1. A control apparatus for a water system having a motor operated pump for pumping water through a delivery line to one or more valved outlets, the control apparatus including a valve body having an inlet chamber adapted for connection to a pump and an outlet chamber adapted for connection to a delivery line of a water system and a valve seat intermediate the inlet and outlet chambers, pressure operated motor control switch means responsive to the pressure in said outlet chamber for energizing the pump motor when the pressure in the outlet chamber reaches a selected lower switch operating pressure and for de-energizing the pump motor when the pressure in the outlet chamber reaches a selected upper switch operating pressure, said valve body having a diaphragm bowl in open communication with said outlet chamber and coaxial with said valve seat and a diaphragm peripherally attached to said diaphragm bowl and extending across the bowl to define an expansion chamber therewith, a valve member in said inlet chamber cooperable with said seat for controlling flow therethrough, the valve member having a stem extending through the seat and engageable with the diaphragm for movement into and out of a seated position under the control of said diaphragm, a pneumatic pressure bell attached to said diaphragm bowl at the side opposite said expansion chamber and pneumatically charged to apply pressure to the diaphragm in opposition to the fluid pressure in the expansion chamber and such as to allow seating of the valve member when the pressure in the outlet chamber rises to a preselected value intermediate said upper and lower switch operating pressures, and bypass means for passing a restricted flow of water from the inlet chamber into the outlet chamber when the valve member is seated, the improvement comprising: a diaphragm stop plate fixed to said bell and shaped to extend closely adjacent the diaphragm when the pressure in the outlet chamber rises to said preselected value at which the valve member is seated for limiting expansive movement of the diaphragm whereby the restricted flow of water from the inlet chamber through the bypass causes the pressure in the outlet chamber to rapidly build up to said upper switch operating pressure, said valve member being movable by said diaphragm from a seated position when the diaphragm engages said diaphragm stop plate to a fully open position when the diaphragm has moved a preselected distance away from the stop plate, said diaphragm bowl being spaced from said stop plate a distance substantially greater than said preselected distance to allow continued contraction of said diaphragm chamber after the valve member has moved to its fully open position, whereby said bowl engages the diaphragm to limit contraction of the expansible chamber only after the diaphragm has displaced a selected volume of water, the volume of said pressure bell above the diaphragm stop plate being substantially larger than said volume of water displaced by said diaphragm as it moves between said stop plate and said diaphragm bowl and such that the pressure change in the outlet chamber necessary to move the diaphragm between the stop plate and diaphragm bowl is small as compared to the differential between said upper and lower switch operating pressures.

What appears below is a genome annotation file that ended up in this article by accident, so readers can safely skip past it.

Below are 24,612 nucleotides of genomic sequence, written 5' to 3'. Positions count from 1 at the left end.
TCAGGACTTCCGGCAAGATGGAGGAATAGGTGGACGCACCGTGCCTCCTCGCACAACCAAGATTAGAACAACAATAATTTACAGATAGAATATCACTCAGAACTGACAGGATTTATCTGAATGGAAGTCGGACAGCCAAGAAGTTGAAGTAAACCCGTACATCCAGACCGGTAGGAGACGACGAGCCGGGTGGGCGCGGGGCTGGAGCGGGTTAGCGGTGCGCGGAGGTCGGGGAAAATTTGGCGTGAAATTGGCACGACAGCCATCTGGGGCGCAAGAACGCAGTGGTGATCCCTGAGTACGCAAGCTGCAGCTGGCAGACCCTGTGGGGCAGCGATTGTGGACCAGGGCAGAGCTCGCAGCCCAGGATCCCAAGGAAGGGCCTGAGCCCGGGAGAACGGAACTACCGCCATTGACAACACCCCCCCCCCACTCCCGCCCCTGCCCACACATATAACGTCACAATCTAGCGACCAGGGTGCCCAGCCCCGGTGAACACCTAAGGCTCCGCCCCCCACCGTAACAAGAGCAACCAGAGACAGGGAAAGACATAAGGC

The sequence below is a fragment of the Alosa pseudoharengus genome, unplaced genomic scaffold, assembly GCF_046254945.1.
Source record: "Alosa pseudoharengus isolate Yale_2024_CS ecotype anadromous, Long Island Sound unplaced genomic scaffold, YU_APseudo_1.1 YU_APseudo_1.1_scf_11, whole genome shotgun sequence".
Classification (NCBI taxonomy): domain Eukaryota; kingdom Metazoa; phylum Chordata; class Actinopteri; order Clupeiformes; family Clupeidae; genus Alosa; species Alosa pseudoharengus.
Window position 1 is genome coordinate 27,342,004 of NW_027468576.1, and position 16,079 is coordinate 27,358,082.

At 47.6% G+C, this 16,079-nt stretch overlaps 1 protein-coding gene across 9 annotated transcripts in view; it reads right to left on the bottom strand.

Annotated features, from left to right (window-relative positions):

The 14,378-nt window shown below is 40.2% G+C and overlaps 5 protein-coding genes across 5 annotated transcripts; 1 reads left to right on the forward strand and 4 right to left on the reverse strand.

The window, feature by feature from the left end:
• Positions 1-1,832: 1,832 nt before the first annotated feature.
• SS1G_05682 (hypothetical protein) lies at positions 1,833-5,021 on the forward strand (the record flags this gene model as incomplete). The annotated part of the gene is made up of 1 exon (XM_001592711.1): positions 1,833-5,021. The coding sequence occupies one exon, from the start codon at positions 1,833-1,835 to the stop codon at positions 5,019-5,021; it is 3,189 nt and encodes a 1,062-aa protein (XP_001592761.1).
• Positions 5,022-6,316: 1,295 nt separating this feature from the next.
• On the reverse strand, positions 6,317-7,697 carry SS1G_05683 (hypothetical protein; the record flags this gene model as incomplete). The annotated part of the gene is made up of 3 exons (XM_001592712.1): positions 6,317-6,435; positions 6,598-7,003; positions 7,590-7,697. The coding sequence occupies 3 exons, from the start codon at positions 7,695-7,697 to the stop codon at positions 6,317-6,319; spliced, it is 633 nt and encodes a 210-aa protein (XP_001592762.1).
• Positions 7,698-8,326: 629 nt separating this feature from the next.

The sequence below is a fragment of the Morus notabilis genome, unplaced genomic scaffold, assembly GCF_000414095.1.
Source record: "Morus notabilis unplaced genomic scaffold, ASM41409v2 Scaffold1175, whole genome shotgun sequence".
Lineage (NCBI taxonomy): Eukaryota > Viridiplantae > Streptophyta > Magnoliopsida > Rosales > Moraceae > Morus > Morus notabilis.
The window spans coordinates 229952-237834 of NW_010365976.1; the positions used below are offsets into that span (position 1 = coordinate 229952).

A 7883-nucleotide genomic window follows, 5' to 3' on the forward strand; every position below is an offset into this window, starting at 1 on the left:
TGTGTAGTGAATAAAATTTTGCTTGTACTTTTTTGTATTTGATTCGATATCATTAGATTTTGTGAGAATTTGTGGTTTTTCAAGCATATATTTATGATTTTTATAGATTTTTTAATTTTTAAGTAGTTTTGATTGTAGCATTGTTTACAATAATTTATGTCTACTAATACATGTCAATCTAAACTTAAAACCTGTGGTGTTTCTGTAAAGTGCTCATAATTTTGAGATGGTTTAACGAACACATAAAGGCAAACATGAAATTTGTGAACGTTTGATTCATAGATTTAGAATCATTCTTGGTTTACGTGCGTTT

2. A control apparatus according to claim 1 wherein said valve member, valve stem and diaphragm are fixedly interconnected for movement as a unit.